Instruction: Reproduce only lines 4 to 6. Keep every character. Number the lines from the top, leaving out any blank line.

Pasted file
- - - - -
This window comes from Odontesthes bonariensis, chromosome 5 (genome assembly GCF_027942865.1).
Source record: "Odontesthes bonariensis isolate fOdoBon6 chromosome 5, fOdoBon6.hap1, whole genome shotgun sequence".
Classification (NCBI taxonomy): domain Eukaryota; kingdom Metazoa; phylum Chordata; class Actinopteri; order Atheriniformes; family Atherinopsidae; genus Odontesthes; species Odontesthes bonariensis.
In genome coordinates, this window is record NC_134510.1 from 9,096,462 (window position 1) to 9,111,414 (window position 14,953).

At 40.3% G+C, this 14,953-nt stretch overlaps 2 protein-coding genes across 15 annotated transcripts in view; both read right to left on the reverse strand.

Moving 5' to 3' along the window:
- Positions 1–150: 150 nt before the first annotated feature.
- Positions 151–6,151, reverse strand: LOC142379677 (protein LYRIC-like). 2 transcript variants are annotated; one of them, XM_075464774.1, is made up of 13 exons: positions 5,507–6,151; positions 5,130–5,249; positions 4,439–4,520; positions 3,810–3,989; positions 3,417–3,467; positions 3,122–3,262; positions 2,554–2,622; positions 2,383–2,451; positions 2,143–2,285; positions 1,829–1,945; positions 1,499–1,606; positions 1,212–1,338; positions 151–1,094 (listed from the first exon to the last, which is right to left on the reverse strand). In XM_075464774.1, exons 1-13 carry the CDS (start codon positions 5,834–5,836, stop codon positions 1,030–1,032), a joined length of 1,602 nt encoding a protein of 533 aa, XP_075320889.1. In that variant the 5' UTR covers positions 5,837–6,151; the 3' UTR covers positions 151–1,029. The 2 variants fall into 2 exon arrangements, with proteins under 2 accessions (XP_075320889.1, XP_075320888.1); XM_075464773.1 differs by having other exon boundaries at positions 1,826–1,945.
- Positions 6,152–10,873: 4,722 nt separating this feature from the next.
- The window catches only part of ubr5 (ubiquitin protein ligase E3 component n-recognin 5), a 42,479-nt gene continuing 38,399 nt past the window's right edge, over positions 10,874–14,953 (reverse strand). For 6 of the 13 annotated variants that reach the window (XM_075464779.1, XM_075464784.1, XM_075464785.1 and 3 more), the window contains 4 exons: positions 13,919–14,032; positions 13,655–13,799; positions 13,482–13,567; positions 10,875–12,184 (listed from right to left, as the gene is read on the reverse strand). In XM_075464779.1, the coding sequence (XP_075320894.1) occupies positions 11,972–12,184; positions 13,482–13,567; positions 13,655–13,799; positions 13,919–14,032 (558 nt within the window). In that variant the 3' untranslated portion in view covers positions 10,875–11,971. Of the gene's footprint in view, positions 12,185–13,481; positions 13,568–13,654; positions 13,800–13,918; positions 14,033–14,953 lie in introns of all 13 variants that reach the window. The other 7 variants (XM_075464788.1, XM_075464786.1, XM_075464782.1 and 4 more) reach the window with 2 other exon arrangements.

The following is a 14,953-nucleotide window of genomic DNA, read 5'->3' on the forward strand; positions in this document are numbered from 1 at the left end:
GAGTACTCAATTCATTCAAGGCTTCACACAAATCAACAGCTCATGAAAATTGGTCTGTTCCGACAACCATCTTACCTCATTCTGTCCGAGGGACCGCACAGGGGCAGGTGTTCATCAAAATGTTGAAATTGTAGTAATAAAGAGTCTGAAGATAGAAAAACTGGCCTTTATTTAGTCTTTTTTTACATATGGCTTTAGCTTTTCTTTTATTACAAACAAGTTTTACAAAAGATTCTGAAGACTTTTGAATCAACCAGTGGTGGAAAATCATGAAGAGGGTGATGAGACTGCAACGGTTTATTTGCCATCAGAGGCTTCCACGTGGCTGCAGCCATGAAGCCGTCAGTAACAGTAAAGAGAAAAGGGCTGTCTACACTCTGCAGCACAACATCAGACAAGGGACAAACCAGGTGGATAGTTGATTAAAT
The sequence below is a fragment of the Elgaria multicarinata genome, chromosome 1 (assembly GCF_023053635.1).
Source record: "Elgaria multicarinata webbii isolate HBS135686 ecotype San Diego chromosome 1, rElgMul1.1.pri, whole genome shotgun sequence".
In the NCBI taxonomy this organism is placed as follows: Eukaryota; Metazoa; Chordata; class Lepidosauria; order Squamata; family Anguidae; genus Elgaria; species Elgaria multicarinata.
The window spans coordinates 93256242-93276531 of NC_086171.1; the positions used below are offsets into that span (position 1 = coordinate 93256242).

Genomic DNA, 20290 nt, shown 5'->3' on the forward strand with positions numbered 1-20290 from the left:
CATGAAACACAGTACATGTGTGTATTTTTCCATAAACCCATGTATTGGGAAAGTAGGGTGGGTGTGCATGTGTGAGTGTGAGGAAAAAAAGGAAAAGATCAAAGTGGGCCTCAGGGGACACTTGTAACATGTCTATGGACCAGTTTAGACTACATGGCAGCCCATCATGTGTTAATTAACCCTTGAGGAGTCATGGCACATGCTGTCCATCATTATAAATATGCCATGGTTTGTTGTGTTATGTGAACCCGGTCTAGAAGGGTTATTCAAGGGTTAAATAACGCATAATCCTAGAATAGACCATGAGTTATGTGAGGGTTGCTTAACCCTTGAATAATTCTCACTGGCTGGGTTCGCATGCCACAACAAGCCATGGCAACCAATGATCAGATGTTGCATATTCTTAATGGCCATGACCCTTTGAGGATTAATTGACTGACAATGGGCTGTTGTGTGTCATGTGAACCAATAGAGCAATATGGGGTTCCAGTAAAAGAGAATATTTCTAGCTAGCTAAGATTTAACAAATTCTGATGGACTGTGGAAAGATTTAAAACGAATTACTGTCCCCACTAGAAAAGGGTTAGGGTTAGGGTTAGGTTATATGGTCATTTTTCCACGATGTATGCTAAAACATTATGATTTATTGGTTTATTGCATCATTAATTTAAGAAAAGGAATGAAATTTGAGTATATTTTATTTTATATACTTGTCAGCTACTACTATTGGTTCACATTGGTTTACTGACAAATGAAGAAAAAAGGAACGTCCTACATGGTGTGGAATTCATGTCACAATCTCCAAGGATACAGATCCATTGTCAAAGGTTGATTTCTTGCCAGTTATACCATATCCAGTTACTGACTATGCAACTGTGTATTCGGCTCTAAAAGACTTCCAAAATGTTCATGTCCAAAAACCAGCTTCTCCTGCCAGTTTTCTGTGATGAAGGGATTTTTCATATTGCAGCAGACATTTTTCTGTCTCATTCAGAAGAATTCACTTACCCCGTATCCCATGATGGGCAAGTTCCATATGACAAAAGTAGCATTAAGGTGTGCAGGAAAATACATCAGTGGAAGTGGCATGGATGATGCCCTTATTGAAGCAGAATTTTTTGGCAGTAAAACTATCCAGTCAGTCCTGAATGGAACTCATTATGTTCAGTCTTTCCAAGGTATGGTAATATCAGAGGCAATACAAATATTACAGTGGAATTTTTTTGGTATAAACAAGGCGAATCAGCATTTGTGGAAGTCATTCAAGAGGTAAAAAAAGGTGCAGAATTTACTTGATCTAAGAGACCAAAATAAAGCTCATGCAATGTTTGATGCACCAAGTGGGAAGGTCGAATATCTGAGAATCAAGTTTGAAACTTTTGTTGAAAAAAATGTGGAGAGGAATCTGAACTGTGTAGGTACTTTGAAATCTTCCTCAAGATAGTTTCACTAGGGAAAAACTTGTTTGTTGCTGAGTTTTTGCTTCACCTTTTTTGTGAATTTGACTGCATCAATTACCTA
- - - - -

In genome coordinates, this window is record NC_134510.1 from 9,096,462 (window position 1) to 9,111,414 (window position 14,953).

At 40.3% G+C, this 14,953-nt stretch overlaps 2 protein-coding genes across 15 annotated transcripts in view; both read right to left on the reverse strand.

Moving 5' to 3' along the window: